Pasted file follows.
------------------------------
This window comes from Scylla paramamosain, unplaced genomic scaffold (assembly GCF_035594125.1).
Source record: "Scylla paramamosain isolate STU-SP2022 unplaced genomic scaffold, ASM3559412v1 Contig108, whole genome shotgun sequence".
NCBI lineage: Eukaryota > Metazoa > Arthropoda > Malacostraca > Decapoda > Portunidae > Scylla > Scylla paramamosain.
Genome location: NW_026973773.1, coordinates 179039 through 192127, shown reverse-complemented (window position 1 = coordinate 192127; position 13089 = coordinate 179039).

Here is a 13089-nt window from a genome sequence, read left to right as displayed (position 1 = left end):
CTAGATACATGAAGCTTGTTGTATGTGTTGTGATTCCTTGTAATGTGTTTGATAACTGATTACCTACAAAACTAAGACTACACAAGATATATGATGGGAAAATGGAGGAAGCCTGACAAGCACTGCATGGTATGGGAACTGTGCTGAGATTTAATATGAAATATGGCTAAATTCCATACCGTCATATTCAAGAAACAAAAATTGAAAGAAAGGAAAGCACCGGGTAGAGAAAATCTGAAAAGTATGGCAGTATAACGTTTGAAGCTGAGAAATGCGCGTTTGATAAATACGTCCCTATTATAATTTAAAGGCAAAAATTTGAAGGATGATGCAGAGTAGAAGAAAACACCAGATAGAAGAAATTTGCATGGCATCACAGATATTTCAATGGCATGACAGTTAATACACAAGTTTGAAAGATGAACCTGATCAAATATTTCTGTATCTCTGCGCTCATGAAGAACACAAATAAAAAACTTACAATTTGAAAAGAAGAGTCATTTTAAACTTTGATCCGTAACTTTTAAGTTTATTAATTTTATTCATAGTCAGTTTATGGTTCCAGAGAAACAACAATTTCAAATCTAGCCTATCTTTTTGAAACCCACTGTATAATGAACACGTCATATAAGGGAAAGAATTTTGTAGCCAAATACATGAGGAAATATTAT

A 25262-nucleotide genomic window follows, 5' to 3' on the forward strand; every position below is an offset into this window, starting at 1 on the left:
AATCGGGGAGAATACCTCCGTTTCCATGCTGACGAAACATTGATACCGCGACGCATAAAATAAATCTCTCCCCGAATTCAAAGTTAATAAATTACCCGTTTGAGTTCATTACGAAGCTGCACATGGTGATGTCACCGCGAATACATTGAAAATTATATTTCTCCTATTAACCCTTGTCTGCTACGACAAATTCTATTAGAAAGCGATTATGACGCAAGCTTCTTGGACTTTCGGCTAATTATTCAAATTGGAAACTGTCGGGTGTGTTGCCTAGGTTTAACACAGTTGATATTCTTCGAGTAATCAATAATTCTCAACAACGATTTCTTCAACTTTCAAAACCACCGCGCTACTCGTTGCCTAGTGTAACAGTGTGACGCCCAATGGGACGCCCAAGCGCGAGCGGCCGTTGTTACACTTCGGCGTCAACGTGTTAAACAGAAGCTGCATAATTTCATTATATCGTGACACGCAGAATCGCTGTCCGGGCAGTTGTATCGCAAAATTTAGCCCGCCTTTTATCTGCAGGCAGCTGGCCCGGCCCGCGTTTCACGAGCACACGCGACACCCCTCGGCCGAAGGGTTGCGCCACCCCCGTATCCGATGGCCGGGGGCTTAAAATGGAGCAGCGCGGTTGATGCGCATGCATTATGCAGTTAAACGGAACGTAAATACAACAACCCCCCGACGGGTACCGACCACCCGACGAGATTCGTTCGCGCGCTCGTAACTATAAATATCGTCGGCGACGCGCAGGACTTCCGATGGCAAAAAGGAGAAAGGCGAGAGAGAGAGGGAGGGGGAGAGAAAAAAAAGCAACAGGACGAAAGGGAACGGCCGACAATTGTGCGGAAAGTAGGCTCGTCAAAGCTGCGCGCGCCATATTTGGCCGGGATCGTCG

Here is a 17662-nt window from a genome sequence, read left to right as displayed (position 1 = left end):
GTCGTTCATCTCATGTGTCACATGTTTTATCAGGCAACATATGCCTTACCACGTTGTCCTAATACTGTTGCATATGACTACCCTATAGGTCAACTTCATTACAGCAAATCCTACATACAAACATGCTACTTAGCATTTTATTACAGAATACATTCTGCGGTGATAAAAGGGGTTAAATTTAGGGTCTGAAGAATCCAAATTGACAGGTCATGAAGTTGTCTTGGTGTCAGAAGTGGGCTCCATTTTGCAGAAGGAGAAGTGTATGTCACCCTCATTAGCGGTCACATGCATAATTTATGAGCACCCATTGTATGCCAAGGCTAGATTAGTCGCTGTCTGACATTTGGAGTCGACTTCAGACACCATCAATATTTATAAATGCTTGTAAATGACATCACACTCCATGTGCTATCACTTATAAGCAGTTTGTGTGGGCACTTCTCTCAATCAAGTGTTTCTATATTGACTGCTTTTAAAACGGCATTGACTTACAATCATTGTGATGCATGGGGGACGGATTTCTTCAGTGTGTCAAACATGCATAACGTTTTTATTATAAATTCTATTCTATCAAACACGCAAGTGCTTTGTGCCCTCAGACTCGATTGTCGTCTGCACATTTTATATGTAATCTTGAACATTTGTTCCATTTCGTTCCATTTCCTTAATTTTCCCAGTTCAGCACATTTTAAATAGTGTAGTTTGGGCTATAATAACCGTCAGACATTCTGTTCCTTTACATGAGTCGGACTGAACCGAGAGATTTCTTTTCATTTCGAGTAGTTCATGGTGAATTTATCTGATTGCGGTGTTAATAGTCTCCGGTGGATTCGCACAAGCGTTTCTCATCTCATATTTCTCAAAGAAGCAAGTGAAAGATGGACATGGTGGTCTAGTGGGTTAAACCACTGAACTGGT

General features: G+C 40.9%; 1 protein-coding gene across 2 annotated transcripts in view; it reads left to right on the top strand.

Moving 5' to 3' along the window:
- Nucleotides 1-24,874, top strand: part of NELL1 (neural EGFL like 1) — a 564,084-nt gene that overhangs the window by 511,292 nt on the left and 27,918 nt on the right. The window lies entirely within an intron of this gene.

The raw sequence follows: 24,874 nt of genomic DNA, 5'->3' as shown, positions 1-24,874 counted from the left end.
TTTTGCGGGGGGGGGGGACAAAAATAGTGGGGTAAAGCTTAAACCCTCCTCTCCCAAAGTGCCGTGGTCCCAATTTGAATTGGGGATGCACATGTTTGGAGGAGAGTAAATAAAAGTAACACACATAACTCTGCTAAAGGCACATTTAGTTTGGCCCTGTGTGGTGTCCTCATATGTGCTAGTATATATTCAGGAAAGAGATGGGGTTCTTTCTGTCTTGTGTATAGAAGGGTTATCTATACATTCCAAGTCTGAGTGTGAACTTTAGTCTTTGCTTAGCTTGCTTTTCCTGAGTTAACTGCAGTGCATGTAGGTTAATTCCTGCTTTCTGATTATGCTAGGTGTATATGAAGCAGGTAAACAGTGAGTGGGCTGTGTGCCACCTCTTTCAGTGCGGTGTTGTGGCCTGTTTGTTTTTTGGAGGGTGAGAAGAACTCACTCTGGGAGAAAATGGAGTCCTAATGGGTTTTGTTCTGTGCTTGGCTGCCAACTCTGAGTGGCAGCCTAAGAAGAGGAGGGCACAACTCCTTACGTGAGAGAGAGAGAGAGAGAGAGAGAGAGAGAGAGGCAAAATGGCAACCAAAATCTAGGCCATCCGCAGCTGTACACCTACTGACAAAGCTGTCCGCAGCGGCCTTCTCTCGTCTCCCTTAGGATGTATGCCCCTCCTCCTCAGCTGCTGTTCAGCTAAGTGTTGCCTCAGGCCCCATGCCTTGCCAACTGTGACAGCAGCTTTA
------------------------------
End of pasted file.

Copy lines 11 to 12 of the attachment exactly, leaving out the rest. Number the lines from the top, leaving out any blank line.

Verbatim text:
General features: G+C 40.9%; 1 protein-coding gene across 2 annotated transcripts in view; it reads left to right on the top strand.

Moving 5' to 3' along the window: